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Last updated: May 26, 2012 12:06 am
My perfect London day is in late spring, before the city has got too hot and stifling but winter’s shadow has been left behind. The green spaces are beginning to bloom and the cafés, bars and restaurants are opening their terraces and spilling out in to the streets. The day starts early because there is no rest for the wicked and because it is the best time to drive through London’s streets. Part of the charm of London is the gritty toughness of a postindustrial landscape. We’ll never be orderly or squeaky clean but it is the unexpected and our optimism that makes London such a fascinating place to explore.
I would take a trip to Borough Market before the tourists arrive as the chefs and foodies haggle over stalls full of the very best fresh produce. It’s a wonderful piece of theatre that I would sit back and enjoy over an excellent cup of fresh coffee. It has an old-fashioned market atmosphere and it is a pleasure to be surrounded by delicious fresh fish, meat, vegetables, herbs and spices.
A short cab ride away is Norman Foster’s wonderful Millennium Bridge that has got over its early wobbles and offers one of the most spectacular views of London. Sir Christopher Wren’s magnificent St Paul’s Cathedral at one end of the bridge is answered by the gutsy Victorian architecture of Tate Modern at the other. To the west there is the South Bank and West End while eastwards is Tower Bridge, the Gherkin and the rest of the City and the majestic Shard – in one rotation you have London’s past, present and future in architecture.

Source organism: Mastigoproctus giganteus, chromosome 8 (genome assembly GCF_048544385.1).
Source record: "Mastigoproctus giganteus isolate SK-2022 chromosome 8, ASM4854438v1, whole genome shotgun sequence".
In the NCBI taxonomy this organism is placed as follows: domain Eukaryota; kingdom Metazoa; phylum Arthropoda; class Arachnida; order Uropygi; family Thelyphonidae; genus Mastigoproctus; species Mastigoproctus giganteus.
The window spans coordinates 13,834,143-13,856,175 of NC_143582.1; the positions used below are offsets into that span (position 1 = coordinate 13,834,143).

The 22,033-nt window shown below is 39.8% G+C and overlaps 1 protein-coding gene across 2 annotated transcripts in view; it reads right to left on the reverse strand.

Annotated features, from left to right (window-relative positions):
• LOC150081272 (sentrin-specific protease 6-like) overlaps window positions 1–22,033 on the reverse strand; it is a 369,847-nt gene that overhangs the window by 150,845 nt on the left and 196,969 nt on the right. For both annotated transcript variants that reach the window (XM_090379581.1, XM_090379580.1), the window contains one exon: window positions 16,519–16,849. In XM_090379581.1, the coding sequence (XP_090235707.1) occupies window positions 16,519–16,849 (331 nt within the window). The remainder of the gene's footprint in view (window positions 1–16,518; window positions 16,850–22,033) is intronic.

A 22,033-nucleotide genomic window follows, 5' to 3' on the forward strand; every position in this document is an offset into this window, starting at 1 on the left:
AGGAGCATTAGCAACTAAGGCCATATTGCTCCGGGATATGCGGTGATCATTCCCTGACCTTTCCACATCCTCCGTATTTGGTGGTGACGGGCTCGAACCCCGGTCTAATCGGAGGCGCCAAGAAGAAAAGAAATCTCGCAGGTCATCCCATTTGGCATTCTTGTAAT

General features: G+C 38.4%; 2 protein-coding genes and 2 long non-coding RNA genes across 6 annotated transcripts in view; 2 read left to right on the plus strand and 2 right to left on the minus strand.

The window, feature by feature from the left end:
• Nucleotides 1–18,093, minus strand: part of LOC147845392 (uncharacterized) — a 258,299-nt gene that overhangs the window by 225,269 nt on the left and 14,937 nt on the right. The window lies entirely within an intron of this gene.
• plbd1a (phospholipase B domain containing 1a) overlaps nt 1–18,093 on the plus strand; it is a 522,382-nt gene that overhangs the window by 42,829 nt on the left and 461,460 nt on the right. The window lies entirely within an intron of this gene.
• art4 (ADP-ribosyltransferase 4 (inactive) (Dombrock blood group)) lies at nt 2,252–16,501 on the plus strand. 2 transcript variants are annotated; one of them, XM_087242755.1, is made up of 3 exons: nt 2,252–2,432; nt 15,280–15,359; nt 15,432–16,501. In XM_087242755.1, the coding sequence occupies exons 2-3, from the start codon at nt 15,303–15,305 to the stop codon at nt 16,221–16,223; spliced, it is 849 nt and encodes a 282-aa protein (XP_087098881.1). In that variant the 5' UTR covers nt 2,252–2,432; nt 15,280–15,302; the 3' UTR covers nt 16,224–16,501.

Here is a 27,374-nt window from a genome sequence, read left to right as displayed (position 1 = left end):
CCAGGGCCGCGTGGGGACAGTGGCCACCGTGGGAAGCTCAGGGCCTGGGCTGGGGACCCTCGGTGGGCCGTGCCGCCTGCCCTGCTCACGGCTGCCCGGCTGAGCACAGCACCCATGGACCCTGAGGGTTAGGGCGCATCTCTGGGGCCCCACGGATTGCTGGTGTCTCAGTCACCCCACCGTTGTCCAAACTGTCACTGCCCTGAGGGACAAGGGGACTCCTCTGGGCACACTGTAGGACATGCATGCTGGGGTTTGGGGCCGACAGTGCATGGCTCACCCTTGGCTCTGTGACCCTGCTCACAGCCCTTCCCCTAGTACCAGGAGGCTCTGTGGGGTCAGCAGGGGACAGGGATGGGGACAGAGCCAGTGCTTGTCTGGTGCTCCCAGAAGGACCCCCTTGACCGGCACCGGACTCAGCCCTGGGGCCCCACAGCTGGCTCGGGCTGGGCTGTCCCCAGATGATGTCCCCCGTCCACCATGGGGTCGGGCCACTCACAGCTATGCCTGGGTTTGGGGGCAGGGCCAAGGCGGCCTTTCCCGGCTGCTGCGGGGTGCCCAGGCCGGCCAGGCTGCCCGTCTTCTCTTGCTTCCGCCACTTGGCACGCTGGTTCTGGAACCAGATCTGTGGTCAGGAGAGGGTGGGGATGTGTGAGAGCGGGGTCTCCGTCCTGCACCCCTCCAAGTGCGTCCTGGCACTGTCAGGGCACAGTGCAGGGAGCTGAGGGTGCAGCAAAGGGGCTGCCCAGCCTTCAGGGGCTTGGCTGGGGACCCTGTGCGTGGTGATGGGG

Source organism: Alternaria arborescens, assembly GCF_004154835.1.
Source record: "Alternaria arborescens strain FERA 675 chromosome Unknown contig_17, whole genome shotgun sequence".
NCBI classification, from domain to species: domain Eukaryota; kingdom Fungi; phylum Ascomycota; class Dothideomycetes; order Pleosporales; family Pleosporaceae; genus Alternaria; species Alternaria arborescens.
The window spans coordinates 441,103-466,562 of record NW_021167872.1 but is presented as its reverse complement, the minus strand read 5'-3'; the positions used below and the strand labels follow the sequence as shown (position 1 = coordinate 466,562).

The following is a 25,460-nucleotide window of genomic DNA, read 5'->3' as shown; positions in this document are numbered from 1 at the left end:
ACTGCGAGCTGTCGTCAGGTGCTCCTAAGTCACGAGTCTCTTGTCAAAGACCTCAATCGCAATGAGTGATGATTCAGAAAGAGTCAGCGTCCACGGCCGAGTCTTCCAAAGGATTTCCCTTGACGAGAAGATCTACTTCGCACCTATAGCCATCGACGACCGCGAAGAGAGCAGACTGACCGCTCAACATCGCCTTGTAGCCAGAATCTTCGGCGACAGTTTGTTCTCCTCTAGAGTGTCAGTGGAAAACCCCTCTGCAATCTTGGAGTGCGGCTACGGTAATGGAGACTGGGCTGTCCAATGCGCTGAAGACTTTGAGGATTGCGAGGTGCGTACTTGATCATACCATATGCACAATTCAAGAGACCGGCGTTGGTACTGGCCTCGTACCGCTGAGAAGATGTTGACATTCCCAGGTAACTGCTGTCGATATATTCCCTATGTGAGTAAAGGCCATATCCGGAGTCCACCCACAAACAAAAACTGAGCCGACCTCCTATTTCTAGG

Hopefully there would be one of the spectacular art works on show at the Tate Modern’s Turbine Hall but as the day started early I have a little time to enjoy a peaceful stroll through the Chelsea Physic Garden before lunch. London is a chaotic, bustling and energetic place that often seems to live life on fast forward but it has plenty of green spaces to breathe and get away from the madness, if you know where to look. The Chelsea Physic Garden is a very seductive place because it is intimate and inspiring and encloses you like a secret world.
It is time for lunch and I don’t think there is a finer spot for a spring or summer meal in London than the River Café, in the garden of which I have happily passed many an hour eating the simple, unpretentious food they serve. The key to its success is the mantra of Ruth Rogers and the much missed Rose Gray – “sourcing, sourcing, sourcing”. What would I eat? Who knows, because the menu changes twice a day, every day according to what is best in the market that morning, but I know it will be delicious and that the star of the dish will be the inherent quality of the ingredients. There will also be a glass or two of delicious Italian white from their excellent and extensive list.
Refreshed by lunch it is time for some shopping and my first destination would be Marylebone High Street, which has really stood up well to the challenge of the high street chain stores. It has a sensitive choice of shops, restaurants and cafés. Even if you are not a big reader, Daunt’s is well worth a visit because it is such a beautiful space and filled with well-chosen books. The Marylebone Farmers Market is exceptional and always worth a visit for the very best fruit, vegetables, meat, game, fresh fish and herbs and I also like the Ginger Pig, the Natural Kitchen and La Fromagerie.
It’s been a long day. Time for a rewarding supper and it has to be in Bibendum – I make no apologies for choosing one of my own restaurants because it’s also in Michelin House, one of the most extraordinary and quirky buildings in London, and is the perfect way to end my perfect day.
Sir Terence Conran is chairman of Conran Holdings
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